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Rendzina soil (Castelltallat)
Rendzina soil on the Maastrichtian Chalk in Kozubów Landscape Park, Poland

Rendzina is a dark, grayish-brown, humus-rich, intrazonal soil. It is one of the soils most closely associated with the bedrock type and an example of initial stages of soil development. It is usually formed by weathering of soft rock types: usually carbonate rocks (dolomite, limestone, marl, chalk) but occasionally sulfate rocks (gypsum).

This is one of the most interesting of the soil names; it originates from an old Polish word "rzędzić", which means "to chat": the soil of this type contains a significant amount of gravel and stones, which, during plowing, produce various sound effects (clicking, screeching, etc.), i.e., "talk" to the ploughman.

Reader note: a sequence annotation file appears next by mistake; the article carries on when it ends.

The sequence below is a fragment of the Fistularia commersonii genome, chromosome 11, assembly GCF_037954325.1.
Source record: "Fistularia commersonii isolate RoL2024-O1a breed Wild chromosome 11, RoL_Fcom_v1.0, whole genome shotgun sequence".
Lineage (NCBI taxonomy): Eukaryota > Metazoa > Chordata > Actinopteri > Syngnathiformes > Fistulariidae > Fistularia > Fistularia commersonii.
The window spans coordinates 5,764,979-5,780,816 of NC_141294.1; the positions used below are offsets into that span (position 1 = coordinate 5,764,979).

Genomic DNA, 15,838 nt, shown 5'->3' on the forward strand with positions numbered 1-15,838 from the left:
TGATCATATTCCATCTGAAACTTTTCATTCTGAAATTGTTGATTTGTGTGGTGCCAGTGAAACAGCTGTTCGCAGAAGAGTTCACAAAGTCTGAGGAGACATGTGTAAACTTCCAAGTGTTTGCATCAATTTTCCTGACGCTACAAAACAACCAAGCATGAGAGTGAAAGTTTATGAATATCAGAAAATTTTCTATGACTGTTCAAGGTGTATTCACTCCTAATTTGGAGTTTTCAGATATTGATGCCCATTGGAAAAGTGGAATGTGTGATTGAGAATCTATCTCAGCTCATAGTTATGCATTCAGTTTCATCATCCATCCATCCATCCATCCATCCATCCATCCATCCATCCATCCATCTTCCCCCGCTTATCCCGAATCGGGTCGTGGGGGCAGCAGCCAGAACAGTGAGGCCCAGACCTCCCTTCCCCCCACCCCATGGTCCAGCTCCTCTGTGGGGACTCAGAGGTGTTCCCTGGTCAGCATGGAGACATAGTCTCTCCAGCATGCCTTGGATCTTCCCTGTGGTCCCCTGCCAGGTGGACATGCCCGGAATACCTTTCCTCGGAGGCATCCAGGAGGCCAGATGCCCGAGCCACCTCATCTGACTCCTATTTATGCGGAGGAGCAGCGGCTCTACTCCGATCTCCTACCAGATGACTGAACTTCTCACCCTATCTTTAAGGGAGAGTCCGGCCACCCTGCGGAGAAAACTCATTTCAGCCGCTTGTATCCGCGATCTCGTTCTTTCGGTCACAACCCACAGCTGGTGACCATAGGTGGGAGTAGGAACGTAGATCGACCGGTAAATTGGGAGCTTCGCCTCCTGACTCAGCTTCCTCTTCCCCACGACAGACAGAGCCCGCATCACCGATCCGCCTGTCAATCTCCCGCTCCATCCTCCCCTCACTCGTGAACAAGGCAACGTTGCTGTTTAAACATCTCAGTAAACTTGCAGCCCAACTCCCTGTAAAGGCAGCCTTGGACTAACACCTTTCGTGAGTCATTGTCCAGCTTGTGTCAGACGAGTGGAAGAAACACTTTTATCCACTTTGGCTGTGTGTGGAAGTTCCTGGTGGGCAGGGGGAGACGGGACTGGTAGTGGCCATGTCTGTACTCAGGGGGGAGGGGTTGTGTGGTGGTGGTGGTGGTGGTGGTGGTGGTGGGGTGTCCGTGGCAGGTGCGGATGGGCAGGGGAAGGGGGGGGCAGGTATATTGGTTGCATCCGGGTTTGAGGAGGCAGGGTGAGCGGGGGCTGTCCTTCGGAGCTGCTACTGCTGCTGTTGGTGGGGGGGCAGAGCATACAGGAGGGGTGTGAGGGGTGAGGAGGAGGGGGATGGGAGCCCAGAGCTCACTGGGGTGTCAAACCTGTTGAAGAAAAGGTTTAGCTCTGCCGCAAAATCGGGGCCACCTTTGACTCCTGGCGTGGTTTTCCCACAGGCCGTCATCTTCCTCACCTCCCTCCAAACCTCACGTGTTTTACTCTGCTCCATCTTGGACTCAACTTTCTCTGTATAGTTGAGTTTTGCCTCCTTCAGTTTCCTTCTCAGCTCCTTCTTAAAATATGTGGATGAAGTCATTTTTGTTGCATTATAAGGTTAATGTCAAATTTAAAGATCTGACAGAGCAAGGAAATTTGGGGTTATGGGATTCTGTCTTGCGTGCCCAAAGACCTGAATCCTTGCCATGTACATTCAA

The term is used for a class of shallow soils over chalk, limestone, or extremely calcareous unconsolidated material in which the topsoil is calcareous.,[1] i.e., it contains free calcium carbonate, which gives a fizz if dilute acid is dripped onto a soil sample. This makes for a very distinctive soil. The rendzinas in Wales, UK, for example constitute a simple A-C profile, a dark calcareous topsoil immediately over shattered limestone. Because the soils are shallow and stony, there is much semi-natural vegetation to be found in these areas. The plant communities are distinctive, with much scrub and calcareous grassland, often with unusual or even rare species.

The term 'rendzina' appears in various soil classification systems, both current and obsolete.


  1. ^ "Soil classification system of England and Wales". Cranfield University, UK, National Soil Resources Institute. Retrieved 2011-12-22. 

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